An alternate embodiment of the lens cap 20 of the present invention can be seen in
The coating process and material can be chosen among many that produce the desired reference surface. These processes could include a printing process (such as screen printing and the like), where the graphic of the reference surface is directly deposited or bonded to the surface of the lens cap 20; it could include a coating process, where a coating is bonded or applied to the surface, such as paint, coloring, rubberized surface, or many other known and available processes that can create an appropriate surface.
The substrate 24 is applied to the surface 30 of the lens cap 20, preferably by bonding the bottom side 28 to the surface 30 by gluing, fastening, or any other known bonding means. The substrate 24 can also be inserted into a slot or other holding means formed on or fastened to the lens cap 20.
Another alternate embodiment of the present invention is shown in
At times, it may not be practical for the photographer or human subject to hold the lens cap 20 with the reference surface 22 being directed towards a camera or meter. In this scenario, it would be advantageous to have a self supporting lens cap 20 that does not require being held or rigged to face the camera or meter. One possible solution allow for a free-standing lens cap 20 is to provide a brace 42 that is pivoted on one end, being free to rotate about that pivot. Looking at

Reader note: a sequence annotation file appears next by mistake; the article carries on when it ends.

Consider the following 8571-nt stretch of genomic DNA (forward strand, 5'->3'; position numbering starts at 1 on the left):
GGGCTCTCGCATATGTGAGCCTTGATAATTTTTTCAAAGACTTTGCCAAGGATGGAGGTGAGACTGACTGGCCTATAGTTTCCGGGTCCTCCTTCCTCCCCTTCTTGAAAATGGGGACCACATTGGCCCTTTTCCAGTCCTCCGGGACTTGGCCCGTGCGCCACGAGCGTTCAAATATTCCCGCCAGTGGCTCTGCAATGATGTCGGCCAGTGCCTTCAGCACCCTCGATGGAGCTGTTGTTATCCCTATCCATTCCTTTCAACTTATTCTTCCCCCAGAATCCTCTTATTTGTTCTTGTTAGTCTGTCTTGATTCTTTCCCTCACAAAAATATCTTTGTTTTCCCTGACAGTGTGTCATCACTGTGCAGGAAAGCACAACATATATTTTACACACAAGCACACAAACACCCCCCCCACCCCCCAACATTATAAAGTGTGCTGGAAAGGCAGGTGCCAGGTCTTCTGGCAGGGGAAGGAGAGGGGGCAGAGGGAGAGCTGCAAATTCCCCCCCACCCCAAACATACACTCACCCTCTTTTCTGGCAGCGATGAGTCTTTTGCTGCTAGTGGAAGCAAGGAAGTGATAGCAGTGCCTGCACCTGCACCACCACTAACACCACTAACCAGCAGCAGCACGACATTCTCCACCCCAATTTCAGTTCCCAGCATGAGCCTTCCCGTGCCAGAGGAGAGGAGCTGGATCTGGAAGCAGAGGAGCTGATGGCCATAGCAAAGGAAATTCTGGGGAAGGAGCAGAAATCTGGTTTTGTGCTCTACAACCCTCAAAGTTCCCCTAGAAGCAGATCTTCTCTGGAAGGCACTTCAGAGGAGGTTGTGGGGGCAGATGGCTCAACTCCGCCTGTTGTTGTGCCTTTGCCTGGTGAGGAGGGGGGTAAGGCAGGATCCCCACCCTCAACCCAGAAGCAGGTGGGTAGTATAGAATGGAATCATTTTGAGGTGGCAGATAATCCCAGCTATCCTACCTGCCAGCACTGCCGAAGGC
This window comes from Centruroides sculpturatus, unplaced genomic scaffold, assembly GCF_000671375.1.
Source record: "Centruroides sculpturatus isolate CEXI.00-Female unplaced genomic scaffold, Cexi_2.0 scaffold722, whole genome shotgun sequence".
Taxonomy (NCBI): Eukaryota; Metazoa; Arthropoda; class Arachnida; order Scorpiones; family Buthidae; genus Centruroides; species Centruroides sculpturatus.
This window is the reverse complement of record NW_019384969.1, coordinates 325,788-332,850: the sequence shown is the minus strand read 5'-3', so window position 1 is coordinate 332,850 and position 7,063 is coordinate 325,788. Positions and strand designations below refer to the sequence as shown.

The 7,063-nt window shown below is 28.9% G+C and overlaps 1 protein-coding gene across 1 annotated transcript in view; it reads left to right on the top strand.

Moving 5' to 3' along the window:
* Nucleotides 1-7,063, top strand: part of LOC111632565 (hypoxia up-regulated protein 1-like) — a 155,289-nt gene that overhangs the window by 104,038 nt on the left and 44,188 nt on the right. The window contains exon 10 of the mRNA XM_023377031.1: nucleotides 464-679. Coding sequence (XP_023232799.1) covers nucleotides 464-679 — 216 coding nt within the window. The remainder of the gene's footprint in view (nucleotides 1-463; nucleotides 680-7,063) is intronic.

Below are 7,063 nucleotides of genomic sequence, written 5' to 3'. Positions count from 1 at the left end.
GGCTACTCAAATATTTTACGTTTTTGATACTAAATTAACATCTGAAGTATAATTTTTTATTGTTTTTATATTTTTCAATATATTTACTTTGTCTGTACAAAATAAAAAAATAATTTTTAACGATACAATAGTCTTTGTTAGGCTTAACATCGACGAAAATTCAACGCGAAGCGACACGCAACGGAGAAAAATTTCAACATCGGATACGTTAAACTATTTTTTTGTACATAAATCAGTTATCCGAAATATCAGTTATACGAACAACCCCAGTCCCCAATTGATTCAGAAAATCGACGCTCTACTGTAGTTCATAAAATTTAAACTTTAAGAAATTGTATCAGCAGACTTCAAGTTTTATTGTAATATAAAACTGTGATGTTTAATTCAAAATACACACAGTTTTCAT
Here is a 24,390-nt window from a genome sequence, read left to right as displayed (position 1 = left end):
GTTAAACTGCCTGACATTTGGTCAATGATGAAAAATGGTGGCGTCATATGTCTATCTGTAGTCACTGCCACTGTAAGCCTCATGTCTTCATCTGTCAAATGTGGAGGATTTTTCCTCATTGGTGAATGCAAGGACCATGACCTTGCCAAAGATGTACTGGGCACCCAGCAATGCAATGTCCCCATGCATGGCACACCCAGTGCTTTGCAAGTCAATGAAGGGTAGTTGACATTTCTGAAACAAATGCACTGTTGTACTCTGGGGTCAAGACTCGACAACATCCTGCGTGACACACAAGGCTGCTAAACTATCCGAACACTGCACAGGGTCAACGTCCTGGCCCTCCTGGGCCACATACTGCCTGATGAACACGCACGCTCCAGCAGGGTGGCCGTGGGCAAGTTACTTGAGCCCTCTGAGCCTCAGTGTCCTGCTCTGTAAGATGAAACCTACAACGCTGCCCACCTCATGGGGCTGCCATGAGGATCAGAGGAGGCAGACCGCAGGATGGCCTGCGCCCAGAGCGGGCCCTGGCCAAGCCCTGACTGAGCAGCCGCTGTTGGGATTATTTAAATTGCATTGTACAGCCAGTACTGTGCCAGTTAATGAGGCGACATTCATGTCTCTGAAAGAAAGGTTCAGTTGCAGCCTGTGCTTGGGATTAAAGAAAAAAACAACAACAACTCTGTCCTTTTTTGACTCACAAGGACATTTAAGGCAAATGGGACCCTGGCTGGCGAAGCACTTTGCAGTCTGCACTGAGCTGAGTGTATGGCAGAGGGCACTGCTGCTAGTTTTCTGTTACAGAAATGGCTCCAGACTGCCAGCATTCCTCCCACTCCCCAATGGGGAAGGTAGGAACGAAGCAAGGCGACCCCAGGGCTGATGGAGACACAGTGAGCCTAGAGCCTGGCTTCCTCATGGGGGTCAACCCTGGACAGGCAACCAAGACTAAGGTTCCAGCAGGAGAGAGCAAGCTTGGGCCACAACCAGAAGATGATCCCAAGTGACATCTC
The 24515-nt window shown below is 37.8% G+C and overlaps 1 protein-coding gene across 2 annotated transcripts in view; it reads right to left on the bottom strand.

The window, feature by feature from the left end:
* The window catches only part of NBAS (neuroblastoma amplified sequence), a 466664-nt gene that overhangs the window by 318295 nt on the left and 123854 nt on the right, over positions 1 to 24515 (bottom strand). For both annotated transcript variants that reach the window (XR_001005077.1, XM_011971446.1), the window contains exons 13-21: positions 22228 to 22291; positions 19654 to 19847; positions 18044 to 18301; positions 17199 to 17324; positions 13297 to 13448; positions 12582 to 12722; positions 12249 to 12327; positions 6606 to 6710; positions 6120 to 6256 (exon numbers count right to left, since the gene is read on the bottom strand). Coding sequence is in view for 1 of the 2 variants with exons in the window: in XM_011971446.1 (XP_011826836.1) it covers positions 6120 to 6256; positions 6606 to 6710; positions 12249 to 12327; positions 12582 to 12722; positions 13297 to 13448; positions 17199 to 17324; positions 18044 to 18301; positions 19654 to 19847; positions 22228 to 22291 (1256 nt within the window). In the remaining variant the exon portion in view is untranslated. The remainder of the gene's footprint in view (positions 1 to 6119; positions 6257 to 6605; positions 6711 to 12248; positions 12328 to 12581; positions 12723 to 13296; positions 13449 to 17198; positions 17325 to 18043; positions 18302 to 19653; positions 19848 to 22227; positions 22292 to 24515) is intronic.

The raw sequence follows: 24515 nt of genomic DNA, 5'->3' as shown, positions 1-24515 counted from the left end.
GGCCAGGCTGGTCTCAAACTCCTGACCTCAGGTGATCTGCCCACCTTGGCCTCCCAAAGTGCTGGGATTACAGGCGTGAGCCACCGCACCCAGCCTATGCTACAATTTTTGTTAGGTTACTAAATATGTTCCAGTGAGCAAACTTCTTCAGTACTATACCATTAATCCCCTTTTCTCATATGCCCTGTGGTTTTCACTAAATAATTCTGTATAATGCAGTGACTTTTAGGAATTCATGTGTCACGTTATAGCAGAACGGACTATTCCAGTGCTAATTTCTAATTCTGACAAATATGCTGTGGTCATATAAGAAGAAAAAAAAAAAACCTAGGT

Several methods for using the lens cap 20 with a reference surface 22 can be seen in
The second method 52 seen in
The third method 62 seen in
While the present invention has been described with regards to particular embodiments, it is recognized that additional variations of the present invention may be devised without departing from the inventive concept.